Kuwaiti employer to hang for Pinay maid’s slay
MANILA, Philippines — The Kuwaiti employer of murdered Filipino migrant worker Jeanelyn Villavende has been sentenced to death by a criminal court in the oil-rich Arab state, the Department of Foreign Affairs (DFA) announced on Thursday.
The Philippine Embassy in Kuwait reported that the court handed down the decision on Wednesday.
Foreign Secretary Teodoro Locsin Jr. later announced the decision in a post on Twitter.
“[T]he Criminal Court sentence[d] a Kuwaiti citizen to death for the murder of her Filipino household worker Jeanelyn Villavende,” Locsin said. “[Philippine Embassy] lawyer Fawziya Al Sabah (thank you for your service, Sir) said the court’s decision was fair and in accordance with law and Sharia, as the accused assaulted her Filipino employee for days and imprisoned her in a room until her death.”
The Philippine Embassy in Kuwait reported that the court sentenced Villavende’s female employer to death by hanging and the woman’s husband to four years in prison.
“Villavende’s case against her abusive employers stood on solid ground—born out of the swift and transparent investigation made by Kuwaiti authorities, and the strong evidence presented before the court against her killers,” the embassy said in a statement.
“May the court’s decision on the Villavende murder case serve as a reminder to everyone that no Filipino is a slave to anyone, anywhere and everywhere, and that justice will always come to the defense of the weak and the oppressed,” it said.
In another social media post, Locsin thanked Kuwait’s ambassador to the Philippines, Musaed Saleh Ahmad Althwaikh, saying he owed the diplomat “a blood debt of gratitude.”
Dead after five months
“They took my vow seriously: blood for blood, life for life. Thank you, Kuwait,” Locsin said. “To my brother, the Kuwait Ambassador to the [Philippines], I owe you a debt of blood gratitude. My thanks and that of my nation and people is eternal.”Villavende, a native of South Cotabato, went to Kuwait in July 2019 to work as a maid. She was found dead five months later, a victim of abuse. She was 26.
The embalming certificate showed that Villavende died on Dec. 28, 2019, due to “acute failure of heart and respiration as [a] result [of] shock and multiple injuries in the vascular nervous system.”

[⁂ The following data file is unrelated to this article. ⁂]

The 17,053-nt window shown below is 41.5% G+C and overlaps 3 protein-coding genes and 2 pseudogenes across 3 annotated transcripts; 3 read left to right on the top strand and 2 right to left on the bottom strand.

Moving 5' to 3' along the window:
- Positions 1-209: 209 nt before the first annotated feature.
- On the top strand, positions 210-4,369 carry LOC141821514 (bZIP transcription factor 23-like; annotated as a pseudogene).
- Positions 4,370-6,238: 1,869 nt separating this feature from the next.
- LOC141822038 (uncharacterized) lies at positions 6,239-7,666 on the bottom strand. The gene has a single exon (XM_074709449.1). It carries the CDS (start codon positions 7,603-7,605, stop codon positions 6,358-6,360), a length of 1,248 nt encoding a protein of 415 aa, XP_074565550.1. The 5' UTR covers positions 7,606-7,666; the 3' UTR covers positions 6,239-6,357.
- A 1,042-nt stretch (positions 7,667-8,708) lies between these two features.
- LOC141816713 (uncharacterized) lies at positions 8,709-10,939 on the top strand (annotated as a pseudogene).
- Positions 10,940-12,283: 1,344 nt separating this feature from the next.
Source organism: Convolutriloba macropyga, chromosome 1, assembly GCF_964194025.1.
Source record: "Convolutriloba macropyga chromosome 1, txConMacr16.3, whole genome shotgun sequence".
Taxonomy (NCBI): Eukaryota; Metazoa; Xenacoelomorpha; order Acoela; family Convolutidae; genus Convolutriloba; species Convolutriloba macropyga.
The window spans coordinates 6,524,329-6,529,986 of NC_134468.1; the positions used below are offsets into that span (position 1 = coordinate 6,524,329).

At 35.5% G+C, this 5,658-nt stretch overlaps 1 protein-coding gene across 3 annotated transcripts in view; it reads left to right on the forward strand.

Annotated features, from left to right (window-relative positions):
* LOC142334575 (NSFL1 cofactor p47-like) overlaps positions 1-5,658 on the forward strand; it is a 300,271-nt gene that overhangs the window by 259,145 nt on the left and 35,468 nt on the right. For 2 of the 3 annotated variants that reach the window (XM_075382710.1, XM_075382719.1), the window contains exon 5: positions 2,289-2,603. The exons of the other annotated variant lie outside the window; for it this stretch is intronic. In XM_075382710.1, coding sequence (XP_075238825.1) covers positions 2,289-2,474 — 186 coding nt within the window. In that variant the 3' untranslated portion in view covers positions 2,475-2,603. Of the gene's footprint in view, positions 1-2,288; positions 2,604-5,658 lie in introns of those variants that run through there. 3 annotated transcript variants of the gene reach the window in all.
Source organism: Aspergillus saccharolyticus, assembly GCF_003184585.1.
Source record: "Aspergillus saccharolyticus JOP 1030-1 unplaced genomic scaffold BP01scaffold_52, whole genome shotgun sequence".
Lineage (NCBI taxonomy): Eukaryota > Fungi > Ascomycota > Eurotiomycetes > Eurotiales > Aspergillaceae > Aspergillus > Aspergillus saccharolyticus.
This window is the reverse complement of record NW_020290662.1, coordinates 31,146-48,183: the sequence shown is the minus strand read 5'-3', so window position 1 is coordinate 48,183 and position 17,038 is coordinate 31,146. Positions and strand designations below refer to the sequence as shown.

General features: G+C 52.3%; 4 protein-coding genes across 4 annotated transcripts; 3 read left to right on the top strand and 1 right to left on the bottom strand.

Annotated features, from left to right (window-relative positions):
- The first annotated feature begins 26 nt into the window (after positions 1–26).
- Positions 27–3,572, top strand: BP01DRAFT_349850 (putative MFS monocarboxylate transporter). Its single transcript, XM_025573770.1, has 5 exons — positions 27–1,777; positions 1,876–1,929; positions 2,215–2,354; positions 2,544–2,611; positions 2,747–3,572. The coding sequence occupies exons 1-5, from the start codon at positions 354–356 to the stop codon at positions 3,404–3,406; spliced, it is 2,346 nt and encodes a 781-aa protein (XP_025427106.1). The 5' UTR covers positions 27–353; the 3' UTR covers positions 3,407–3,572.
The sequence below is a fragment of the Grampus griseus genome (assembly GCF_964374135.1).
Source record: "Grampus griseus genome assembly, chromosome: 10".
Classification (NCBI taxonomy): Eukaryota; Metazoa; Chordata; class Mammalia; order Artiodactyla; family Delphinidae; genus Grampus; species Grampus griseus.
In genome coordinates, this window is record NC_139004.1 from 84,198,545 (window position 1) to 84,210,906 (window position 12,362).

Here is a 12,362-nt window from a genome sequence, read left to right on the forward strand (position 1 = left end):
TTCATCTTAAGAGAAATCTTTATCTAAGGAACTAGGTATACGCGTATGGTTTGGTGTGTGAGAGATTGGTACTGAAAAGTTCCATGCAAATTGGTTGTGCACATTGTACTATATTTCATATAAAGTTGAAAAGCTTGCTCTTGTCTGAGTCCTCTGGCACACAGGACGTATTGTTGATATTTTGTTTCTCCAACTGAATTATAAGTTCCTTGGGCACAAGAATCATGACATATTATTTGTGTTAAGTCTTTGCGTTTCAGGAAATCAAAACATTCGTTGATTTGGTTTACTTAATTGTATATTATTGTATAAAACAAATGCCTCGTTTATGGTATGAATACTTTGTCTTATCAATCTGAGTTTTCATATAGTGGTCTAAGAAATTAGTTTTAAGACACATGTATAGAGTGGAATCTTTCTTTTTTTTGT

A separate autopsy done by the Philippines’ National Bureau of Investigation showed that Villavende’s brain, heart and other organs were missing.
The autopsy also showed that she had been raped before she was killed and that she had suffered from beatings.
Villavende’s death sparked widespread outrage in the Philippines. The Philippine government temporarily banned the deployment of maids to Kuwait to protest the violation of an agreement between the two countries for the protection of Filipino workers in the wealthy Arab state.
The ban was lifted later.
Villavende’s family on Thursday welcomed the Kuwaiti court’s decision.
“We are glad about the conviction,” Nelly Padernal, Villavende’s stepmother, said in a radio interview in Koronadal City. “[But] Jeanelyn is gone forever.”
“We are thankful that it was really a death sentence,” Villavende’s father, Abelardo, said, and thanked all the people who had helped his family seek justice for his daughter.
“Now they’re even,” Villavende’s uncle Moises said, referring to the fate of his niece that her employer would now suffer. But he said it would have been “complete justice” had his niece’s male employer also been sentenced to death.
He said P5 million in “blood money” had been offered to the family, but his brother Abelardo had rejected it, preferring the death sentence for his daughter’s employers.
The Villavende family received P900,000 from the Overseas Workers Welfare Administration and P200,000 from the DFA.
That aid and financial assistance from sympathizers has enabled the family to reacquire a mortgaged farm. It was the mortgage that had made Villavende seek employment abroad.
The family has also put up a variety store out of the financial help it has received.
—With reports from Bong Sarmiento and Edwin Fernandez
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